EDITORIAL: Democratic Socialism breaks the bank
A majority of Democrats have a favorable view of socialism. They don’t, however, know how to pay for it.
August 16, 2018 - 9:00 pm
Polls now show a majority of Democrats now have a favorable view of socialism. They don’t, however, know how to pay for it.
Last week, Manhattan Institute senior fellow Brian Riedl added up the costs of socialist programs proposed by progressives using figures from only left-leaning and nonpartisan sources. The liberal Urban Institute found that Sen. Bernie Sanders’ socialized medicine plan would increase federal costs by $32 trillion over 10 years. Increased Social Security benefits, “free” college and paid family leave would cost $1.27 trillion over 10 years. Then add in $9.2 trillion for a federal jobs guarantee, new infrastructure and wiping away all student loan debt.
That’s $42.5 trillion for new programs that would be added to the current projected deficit of $12.4 trillion. Revenue projections over the next decade are $44 trillion. The tax cuts that Democrats spent months decrying as budget busters cost less than $2 trillion.
If these new programs seem unaffordable, that’s because they are. Even after assuming unrealistic budget savings, that level of spending would require an 87 percent value-added tax, similar to a sales tax. Or a 100 percent tax rate on all corporate profits and personal income of more than $90,000 for single filers and $150,000 for married filers. Read that again: It would require the confiscation of all income earned above $90,000 for individual workers.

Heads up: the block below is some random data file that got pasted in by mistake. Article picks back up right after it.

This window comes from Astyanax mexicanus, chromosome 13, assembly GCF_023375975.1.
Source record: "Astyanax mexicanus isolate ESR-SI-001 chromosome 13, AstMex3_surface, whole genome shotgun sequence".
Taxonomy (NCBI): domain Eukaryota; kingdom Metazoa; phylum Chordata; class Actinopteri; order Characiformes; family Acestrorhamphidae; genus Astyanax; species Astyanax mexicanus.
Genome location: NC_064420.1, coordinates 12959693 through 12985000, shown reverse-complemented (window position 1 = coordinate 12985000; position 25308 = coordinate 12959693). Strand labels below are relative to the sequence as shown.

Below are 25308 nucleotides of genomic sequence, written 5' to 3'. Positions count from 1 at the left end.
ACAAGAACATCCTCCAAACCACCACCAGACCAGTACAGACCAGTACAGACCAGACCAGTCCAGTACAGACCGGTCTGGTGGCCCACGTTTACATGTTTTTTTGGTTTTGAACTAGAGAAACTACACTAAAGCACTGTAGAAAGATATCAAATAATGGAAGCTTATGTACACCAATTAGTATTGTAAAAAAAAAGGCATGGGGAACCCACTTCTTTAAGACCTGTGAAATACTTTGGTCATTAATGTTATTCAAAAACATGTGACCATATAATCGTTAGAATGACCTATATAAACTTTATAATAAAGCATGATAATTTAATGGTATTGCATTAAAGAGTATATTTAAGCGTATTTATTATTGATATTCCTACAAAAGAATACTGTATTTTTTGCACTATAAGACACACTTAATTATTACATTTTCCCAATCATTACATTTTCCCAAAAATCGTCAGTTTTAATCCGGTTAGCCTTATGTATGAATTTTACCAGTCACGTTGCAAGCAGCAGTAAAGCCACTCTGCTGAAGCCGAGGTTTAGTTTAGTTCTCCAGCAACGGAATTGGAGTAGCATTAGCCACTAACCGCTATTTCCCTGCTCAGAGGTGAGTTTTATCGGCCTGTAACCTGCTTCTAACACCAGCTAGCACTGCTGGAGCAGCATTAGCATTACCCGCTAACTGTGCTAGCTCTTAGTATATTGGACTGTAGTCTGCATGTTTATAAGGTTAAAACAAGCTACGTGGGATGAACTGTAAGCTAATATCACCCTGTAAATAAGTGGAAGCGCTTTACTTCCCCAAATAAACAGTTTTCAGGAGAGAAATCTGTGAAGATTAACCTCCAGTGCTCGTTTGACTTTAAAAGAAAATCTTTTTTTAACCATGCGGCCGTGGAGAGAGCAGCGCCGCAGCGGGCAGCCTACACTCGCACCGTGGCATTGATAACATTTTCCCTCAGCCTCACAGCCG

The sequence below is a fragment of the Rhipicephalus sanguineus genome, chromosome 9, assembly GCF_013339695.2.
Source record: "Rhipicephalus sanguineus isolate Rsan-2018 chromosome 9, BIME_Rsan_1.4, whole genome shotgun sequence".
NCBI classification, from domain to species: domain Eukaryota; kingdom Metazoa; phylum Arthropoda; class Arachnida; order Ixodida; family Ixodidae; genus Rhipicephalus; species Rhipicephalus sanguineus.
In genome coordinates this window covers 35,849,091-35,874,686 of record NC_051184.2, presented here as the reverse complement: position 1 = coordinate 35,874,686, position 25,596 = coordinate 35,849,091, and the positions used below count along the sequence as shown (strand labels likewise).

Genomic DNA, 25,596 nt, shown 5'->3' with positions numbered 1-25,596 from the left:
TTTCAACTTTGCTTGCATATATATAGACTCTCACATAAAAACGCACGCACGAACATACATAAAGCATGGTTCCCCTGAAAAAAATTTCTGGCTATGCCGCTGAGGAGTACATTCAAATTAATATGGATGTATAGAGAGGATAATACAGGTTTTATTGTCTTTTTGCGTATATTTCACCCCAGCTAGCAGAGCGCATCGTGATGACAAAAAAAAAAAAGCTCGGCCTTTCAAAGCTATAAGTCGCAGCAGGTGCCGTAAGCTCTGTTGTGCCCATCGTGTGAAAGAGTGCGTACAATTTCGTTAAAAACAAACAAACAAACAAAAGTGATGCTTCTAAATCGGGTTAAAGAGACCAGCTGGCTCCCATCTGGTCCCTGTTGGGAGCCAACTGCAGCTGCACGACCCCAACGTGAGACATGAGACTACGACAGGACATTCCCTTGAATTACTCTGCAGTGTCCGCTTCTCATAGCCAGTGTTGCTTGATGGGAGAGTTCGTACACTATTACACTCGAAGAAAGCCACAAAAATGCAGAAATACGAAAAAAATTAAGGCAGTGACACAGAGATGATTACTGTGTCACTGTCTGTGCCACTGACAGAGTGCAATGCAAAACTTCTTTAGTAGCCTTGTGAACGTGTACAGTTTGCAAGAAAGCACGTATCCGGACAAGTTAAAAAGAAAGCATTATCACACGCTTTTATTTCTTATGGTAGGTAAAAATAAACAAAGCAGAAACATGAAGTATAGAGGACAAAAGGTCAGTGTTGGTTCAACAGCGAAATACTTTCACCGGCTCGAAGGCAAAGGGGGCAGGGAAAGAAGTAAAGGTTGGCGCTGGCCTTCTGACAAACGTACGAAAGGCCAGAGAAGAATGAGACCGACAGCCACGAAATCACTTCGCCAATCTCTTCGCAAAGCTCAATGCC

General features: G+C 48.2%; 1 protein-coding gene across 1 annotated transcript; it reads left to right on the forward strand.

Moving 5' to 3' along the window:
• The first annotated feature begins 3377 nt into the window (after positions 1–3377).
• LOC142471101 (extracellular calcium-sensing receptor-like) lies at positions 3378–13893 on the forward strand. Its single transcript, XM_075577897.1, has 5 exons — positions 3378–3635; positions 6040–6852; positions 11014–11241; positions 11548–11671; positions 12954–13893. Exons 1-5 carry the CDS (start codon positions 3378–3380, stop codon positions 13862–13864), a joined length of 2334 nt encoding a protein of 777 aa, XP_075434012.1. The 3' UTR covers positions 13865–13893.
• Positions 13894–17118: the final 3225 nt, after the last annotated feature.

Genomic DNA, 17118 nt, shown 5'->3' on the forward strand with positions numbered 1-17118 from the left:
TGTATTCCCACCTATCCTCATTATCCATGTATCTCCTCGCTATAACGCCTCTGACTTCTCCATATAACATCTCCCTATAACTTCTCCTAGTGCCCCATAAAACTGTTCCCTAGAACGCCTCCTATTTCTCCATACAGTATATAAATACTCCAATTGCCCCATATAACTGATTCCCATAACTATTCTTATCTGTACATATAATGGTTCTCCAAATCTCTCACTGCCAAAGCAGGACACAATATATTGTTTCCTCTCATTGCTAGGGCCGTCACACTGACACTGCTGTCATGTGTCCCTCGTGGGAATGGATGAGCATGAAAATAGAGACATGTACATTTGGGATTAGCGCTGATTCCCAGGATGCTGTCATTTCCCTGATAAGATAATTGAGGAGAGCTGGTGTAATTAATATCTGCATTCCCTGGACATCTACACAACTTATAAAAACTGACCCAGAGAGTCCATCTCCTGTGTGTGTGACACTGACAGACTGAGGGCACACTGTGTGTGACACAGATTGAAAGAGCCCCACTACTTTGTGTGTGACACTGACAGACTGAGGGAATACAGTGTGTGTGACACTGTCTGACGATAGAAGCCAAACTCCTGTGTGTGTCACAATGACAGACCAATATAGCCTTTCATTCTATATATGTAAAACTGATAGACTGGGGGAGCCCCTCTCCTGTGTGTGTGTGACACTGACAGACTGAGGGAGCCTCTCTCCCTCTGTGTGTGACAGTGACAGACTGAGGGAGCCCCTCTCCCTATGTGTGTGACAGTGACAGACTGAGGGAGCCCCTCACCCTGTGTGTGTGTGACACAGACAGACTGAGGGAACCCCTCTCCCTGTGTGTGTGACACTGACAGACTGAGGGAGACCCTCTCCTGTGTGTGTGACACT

Mr. Riedl notes the country’s current deficits would require an additional 15 percent income tax hike on all filers. Good luck passing those tax increases, which is why Democratic socialists try to avoid talking about how much their programs would cost.
Remember, these were estimates using figures from progressive sources, meaning they almost surely underestimate the true costs.
This is the reason that California, even with Democrat supermajorities in both houses, couldn’t pass a single-payer health care plan last year. They couldn’t find the money. The proposal’s cost was double the state’s budget.
These programs don’t get any cheaper by taking an incremental approach, like Sen. Catherine Cortez Masto called for last week with health care. She said Medicare for all is “not plausible” in the short term but called for a “public option.” That’s the creation of a publicly run insurance company that could drive private insurers out of business by lowering prices and using tax dollars to subsidize its losses. It’s a significant step toward the unaffordable single-payer plans so loved by the left.
Many leading Democrat presidential candidates have embraced democratic socialism and its Utopian spending programs. Not one of them has come up with a realistic way to pay for it.
The promise of free stuff seems a lot less appealing when you realize you’re the one paying for it.